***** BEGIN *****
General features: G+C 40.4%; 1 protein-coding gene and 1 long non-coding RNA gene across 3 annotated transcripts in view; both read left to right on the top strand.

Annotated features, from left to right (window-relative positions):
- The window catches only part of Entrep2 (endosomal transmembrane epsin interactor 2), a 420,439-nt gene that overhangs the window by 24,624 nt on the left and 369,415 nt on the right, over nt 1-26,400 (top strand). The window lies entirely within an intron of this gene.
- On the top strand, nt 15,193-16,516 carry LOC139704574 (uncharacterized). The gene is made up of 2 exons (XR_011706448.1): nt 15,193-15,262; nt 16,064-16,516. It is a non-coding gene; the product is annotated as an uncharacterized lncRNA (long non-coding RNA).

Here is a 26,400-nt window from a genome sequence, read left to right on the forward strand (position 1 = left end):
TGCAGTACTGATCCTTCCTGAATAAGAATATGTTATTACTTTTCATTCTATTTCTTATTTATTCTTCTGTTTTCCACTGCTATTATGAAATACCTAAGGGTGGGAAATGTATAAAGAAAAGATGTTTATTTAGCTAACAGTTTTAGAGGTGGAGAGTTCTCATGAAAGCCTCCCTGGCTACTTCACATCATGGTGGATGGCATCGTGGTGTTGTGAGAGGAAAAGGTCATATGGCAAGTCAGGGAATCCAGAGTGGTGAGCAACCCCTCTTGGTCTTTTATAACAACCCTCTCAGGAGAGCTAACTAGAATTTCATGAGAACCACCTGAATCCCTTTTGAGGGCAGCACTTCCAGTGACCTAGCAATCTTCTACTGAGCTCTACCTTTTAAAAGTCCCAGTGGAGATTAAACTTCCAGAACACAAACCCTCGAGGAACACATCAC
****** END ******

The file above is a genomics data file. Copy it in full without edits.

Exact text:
General features: G+C 40.4%; 1 protein-coding gene and 1 long non-coding RNA gene across 3 annotated transcripts in view; both read left to right on the top strand.

Annotated features, from left to right (window-relative positions):
- The window catches only part of Entrep2 (endosomal transmembrane epsin interactor 2), a 420,439-nt gene that overhangs the window by 24,624 nt on the left and 369,415 nt on the right, over nt 1-26,400 (top strand). The window lies entirely within an intron of this gene.
- On the top strand, nt 15,193-16,516 carry LOC139704574 (uncharacterized). The gene is made up of 2 exons (XR_011706448.1): nt 15,193-15,262; nt 16,064-16,516. It is a non-coding gene; the product is annotated as an uncharacterized lncRNA (long non-coding RNA).

Here is a 26,400-nt window from a genome sequence, read left to right on the forward strand (position 1 = left end):
TGCAGTACTGATCCTTCCTGAATAAGAATATGTTATTACTTTTCATTCTATTTCTTATTTATTCTTCTGTTTTCCACTGCTATTATGAAATACCTAAGGGTGGGAAATGTATAAAGAAAAGATGTTTATTTAGCTAACAGTTTTAGAGGTGGAGAGTTCTCATGAAAGCCTCCCTGGCTACTTCACATCATGGTGGATGGCATCGTGGTGTTGTGAGAGGAAAAGGTCATATGGCAAGTCAGGGAATCCAGAGTGGTGAGCAACCCCTCTTGGTCTTTTATAACAACCCTCTCAGGAGAGCTAACTAGAATTTCATGAGAACCACCTGAATCCCTTTTGAGGGCAGCACTTCCAGTGACCTAGCAATCTTCTACTGAGCTCTACCTTTTAAAAGTCCCAGTGGAGATTAAACTTCCAGAACACAAACCCTCGAGGAACACATCAC